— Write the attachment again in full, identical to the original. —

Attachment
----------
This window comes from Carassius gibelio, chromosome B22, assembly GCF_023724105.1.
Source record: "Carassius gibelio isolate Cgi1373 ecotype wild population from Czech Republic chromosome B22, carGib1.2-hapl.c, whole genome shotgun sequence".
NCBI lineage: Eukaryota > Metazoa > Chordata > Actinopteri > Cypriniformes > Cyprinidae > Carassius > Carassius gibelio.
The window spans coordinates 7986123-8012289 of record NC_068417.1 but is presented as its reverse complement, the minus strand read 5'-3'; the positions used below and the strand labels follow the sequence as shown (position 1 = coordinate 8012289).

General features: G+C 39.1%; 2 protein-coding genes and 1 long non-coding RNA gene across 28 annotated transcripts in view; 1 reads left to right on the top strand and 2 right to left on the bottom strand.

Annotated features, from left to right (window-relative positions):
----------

This window comes from Carassius gibelio, chromosome B22, assembly GCF_023724105.1.
Source record: "Carassius gibelio isolate Cgi1373 ecotype wild population from Czech Republic chromosome B22, carGib1.2-hapl.c, whole genome shotgun sequence".
NCBI lineage: Eukaryota > Metazoa > Chordata > Actinopteri > Cypriniformes > Cyprinidae > Carassius > Carassius gibelio.
The window spans coordinates 7986123-8012289 of record NC_068417.1 but is presented as its reverse complement, the minus strand read 5'-3'; the positions used below and the strand labels follow the sequence as shown (position 1 = coordinate 8012289).

General features: G+C 39.1%; 2 protein-coding genes and 1 long non-coding RNA gene across 28 annotated transcripts in view; 1 reads left to right on the top strand and 2 right to left on the bottom strand.

Annotated features, from left to right (window-relative positions):